Macrolamination, a novel manufacturing technique, is used to develop a dual-fuel premixer. A spatially distributed injection strategy is used to enhance fuel placement, distribution, and mixing inside the premixer. Parametric studies are conducted with different configurations of the premixer to determine the effects of residence time and nozzle configuration on pollutant emissions and flame stability. Diesel fuel (DF-2) and natural gas are used as fuels. Tests are conducted at a pressure of 400 kPa (5 atmospheres), and an inlet air temperature of 533 K. The pollutant emissions and RMS pressure levels are presented for a relatively wide range of nozzle velocities (50–80 m/s) and equivalence ratios (0.54–0.75). These results indicate very good pollutant emissions for a prototype design. These results also indicate that the time-lag model, previously associated with combustion oscillations for gaseous-fuel applications, also applies to liquid-fuel operation.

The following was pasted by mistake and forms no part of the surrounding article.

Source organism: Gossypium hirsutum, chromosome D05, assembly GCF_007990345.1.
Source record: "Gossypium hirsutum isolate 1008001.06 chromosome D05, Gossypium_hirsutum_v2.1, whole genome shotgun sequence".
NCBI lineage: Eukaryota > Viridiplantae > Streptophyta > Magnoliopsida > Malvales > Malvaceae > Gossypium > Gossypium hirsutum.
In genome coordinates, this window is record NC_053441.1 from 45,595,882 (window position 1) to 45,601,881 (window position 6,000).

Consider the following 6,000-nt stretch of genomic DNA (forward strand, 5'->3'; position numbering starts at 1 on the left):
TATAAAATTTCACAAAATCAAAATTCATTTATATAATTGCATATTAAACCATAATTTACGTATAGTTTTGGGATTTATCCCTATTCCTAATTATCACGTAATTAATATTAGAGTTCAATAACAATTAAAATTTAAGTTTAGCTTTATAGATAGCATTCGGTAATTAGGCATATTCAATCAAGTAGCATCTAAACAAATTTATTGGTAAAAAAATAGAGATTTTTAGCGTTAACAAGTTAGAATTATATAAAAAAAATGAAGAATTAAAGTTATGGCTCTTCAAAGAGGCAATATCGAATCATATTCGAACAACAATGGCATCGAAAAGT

Application of Macrolamination Technology to Lean, Premixed Combustion
Contributed by the International Gas Turbine Institute (IGTI) of THE AMERICAN SOCIETY OF MECHANICAL ENGINEERS for publication in the ASME JOURNAL OF ENGINEERING FOR GAS TURBINES AND POWER. Paper presented at the International Gas Turbine and Aeroengine Congress and Exhibition, Munich, Germany, May 8–11, 2000; Paper 00-GT-115. Manuscript received by IGTI Oct. 1999; final revision received by ASME Headquarters Oct. 2000. Associate Editor: D. Wisler.
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Mansour , A., Benjamin, M., Straub , D. L., and Richards, G. A. (October 1, 2000). "Application of Macrolamination Technology to Lean, Premixed Combustion ." ASME. J. Eng. Gas Turbines Power. October 2001; 123(4): 796–802. https://doi.org/10.1115/1.1378296
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